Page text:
Processing times vary, but you can expect it to take at least six months for the IRS to decide whether to accept or reject your compromise offer (OIC). The process can take much longer if you have to challenge the examiner's findings or appeal your decision. In most cases, the IRS will not accept an OIC unless the amount offered by the taxpayer is equal to or greater than the reasonable collection potential (RCP). CPR is the IRS's way of measuring a taxpayer's ability to pay.
The RCP includes the value that can be obtained from the taxpayer's assets, such as real estate, cars, bank accounts and other assets. In addition to property, the RCP also includes anticipated future income minus certain amounts allowed for basic living expenses. It usually takes six to nine months for the IRS to respond to your offer in a commitment request. Staff, funding and the time of year when the OIC is presented influence the time needed for the decision-making process.
If more than two months have passed, you should check with the IRS to see how the process progresses. It's common for the IRS to take up to six months to make a decision. Some decisions may take longer than a year. If you owe back taxes to the IRS or have a major bill you can't pay, you have options.
The IRS isn't going anywhere, but if you work with them, they can help you resolve your tax debt. One such way to resolve back taxes is the compromise offer. The commitment offer process is a way to pay less tax debt than you owe. Wiztax's free online system guides you through the pledge offer process and provides you with helpful tips and suggestions at every step of the process.
Start by answering simple questions about taxes. Wiztax then calculates the amount of your commitment offer and completes all of the IRS OIC forms for you. Our Wiztax experts have decades of experience in tax law and the IRS, and are always available to answer tax questions, help with the pledge offer process, and review all IRS OIC forms before filing them. We know what questions to ask so that the IRS receives the most complete and accurate information needed to make a decision about your compromise offer.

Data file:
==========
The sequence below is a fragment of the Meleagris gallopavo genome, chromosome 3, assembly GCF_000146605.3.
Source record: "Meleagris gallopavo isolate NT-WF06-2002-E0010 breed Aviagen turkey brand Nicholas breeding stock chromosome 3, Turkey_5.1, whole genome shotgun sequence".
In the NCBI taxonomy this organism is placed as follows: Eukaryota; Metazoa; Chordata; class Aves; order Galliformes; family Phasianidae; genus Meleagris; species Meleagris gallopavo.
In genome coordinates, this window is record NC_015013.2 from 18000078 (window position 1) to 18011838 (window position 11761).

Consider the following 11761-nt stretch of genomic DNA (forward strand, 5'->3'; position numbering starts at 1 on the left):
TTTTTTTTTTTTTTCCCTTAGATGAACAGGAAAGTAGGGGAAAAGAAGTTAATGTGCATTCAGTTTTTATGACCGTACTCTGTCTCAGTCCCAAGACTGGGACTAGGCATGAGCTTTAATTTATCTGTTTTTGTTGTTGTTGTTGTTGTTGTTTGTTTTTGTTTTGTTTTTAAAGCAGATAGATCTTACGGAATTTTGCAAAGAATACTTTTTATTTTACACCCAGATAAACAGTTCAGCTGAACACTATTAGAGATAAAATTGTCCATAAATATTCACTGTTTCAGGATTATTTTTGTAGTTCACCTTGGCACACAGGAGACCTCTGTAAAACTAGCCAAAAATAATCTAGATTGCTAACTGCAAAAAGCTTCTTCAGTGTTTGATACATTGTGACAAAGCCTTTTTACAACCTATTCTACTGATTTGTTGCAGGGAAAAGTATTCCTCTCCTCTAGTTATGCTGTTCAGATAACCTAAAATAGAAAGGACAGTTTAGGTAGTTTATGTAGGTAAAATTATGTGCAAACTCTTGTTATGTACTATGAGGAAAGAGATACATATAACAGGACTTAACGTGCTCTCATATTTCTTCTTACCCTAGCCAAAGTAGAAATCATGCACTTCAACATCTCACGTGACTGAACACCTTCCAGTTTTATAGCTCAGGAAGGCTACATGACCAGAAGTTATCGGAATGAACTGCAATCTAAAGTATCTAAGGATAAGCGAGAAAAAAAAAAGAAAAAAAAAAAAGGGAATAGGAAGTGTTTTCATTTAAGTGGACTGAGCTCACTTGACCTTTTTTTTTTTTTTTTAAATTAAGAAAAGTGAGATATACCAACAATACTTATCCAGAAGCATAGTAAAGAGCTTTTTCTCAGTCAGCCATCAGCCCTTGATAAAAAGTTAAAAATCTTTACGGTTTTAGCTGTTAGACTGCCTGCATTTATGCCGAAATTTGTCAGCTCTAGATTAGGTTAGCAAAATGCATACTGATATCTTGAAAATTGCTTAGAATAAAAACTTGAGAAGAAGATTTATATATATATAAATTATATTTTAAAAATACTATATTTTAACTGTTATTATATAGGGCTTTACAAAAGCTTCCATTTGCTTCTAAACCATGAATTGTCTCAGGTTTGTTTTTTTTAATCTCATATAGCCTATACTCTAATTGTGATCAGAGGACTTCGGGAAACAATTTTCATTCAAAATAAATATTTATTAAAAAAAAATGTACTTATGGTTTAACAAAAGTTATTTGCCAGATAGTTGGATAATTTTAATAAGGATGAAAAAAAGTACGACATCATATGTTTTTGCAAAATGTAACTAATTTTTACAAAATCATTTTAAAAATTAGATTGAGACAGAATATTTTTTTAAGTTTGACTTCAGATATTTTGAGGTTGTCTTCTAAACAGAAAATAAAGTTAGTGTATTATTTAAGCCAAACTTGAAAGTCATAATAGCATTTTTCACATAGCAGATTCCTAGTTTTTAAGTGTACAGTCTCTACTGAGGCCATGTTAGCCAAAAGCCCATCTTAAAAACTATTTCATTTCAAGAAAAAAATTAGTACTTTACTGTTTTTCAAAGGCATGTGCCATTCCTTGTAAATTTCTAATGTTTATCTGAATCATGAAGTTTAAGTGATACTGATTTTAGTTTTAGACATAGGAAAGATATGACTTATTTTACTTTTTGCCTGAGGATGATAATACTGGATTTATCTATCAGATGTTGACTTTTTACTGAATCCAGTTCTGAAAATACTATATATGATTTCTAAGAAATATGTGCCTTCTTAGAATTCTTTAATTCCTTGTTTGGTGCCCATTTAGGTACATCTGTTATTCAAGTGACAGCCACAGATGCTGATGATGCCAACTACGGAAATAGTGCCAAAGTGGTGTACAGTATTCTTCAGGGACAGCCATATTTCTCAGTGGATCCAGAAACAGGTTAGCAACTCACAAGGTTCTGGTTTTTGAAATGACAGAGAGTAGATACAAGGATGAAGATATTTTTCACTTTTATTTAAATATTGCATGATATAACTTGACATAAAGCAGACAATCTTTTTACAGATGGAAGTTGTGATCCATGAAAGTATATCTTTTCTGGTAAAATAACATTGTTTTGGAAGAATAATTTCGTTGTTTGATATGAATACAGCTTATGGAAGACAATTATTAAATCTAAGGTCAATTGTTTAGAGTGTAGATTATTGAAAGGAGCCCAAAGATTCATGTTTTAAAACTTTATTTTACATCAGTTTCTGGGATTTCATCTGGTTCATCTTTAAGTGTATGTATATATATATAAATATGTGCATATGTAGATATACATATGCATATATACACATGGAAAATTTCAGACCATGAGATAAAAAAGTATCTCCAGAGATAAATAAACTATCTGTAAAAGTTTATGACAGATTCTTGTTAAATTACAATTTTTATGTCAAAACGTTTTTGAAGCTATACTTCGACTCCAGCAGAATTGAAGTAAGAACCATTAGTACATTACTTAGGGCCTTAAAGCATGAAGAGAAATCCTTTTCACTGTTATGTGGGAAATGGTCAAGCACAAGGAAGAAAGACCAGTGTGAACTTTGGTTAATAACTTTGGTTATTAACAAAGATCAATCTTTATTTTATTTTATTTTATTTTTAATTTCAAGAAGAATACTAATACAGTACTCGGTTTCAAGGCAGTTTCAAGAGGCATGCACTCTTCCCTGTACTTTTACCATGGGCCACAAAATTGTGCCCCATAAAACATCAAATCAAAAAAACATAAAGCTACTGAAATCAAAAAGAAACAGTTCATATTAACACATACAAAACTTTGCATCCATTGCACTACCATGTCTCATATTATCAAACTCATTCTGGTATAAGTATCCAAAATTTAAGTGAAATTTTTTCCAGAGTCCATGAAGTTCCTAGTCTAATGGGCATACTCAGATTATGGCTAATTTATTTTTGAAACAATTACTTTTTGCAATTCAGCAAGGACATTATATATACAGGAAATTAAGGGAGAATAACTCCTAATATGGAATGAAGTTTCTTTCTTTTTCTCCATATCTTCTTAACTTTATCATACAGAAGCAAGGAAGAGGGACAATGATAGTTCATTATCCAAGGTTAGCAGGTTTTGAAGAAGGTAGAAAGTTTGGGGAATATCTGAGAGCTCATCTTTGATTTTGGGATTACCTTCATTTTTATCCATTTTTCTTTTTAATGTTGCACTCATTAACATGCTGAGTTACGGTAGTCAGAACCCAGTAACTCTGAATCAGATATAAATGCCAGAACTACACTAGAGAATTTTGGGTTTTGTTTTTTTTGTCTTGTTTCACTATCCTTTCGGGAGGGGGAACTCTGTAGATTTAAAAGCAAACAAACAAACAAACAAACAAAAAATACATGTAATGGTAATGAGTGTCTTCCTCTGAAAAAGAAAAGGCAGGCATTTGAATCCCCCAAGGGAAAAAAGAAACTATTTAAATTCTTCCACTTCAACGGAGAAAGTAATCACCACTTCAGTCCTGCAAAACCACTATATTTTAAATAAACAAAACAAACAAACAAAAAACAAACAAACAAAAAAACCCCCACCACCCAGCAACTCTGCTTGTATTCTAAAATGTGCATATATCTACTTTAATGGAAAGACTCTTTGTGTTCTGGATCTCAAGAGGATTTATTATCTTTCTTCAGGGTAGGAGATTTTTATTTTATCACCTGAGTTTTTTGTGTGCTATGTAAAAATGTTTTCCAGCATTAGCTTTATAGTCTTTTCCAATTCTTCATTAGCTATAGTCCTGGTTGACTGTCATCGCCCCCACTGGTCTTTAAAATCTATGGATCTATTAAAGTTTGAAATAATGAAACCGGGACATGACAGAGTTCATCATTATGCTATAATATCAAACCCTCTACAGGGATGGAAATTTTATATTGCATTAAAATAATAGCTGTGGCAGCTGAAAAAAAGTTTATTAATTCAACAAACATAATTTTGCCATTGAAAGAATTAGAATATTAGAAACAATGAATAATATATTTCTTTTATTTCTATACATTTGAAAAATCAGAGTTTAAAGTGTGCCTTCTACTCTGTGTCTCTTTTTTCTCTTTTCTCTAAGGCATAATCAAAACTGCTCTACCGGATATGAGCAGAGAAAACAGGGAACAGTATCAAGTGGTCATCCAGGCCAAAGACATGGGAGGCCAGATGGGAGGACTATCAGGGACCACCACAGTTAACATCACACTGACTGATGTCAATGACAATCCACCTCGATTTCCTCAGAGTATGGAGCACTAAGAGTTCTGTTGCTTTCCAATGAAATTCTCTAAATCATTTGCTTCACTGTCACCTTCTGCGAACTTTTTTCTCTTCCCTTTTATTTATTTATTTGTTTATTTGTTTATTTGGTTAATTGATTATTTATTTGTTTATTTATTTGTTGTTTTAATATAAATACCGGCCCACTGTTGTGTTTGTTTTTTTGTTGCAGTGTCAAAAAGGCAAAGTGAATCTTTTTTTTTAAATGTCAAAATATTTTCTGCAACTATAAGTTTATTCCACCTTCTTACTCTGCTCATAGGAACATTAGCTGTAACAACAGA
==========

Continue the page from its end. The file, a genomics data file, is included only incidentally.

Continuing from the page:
You can rest easy knowing that all your questions, from the simplest to the most complex, will be answered. The taxpayer has the right to specify the particular tax liability to which the IRS will apply the 20 percent payment. This amount is called the offer amount and represents an estimate of how much the IRS will accept to settle a tax bill. Remember that if a licensed tax professional doesn't think you're a good candidate for a compromise offer, they'll help you find the next best option for you to resolve your taxes with the IRS.
From the date the offer is accepted, no additional interest will be added to your tax debt or to the amount of the accepted offer. Jim is also the author of the Tax Problems and Solutions Manual, a publication intended to help tax professionals work more effectively on post-tax issues and to resolve their clients' most common tax problems. The refund that is withheld as part of the offer agreement applies to the total tax debt and is not considered a payment of the amount of the accepted offer. The OIC, out of doubt as to collectability, is for people who are unlikely to be able to pay the IRS before their collection statute expires (usually 10 years after the date the IRS evaluates the tax).
Generally, the IRS will only reduce your tax debt if you convince the agency that your offer is the most you're likely to receive. As part of the accepted offering agreement, the IRS will keep any refund, including interest, of taxes due until the date the IRS accepts the offer. Generally, the statutory period within which the IRS may engage in collection activities is suspended for the period in which the OCI is pending, for the 30 days immediately following the rejection of an OIC by the IRS, and for the period in which the IRS Independent Office is considering appealing. Timely rejection.
Of appeals. The partial installment agreement allows you to pay the IRS monthly, but your full payment will not cover your full tax bill before the collection law expires. If the IRS accepts the taxpayer's offer, the taxpayer will have agreed to fully comply with tax laws. Most people will not qualify for an OIC unless they have filed all tax returns and made all the estimated tax payments required for the current year (if applicable).
However, the IRS will release the tax lien 30 days after the payment terms are met and the payment is verified. The IRS will keep any refund, including interest, that may be due on tax returns filed up to the date the IRS accepts the offer. . .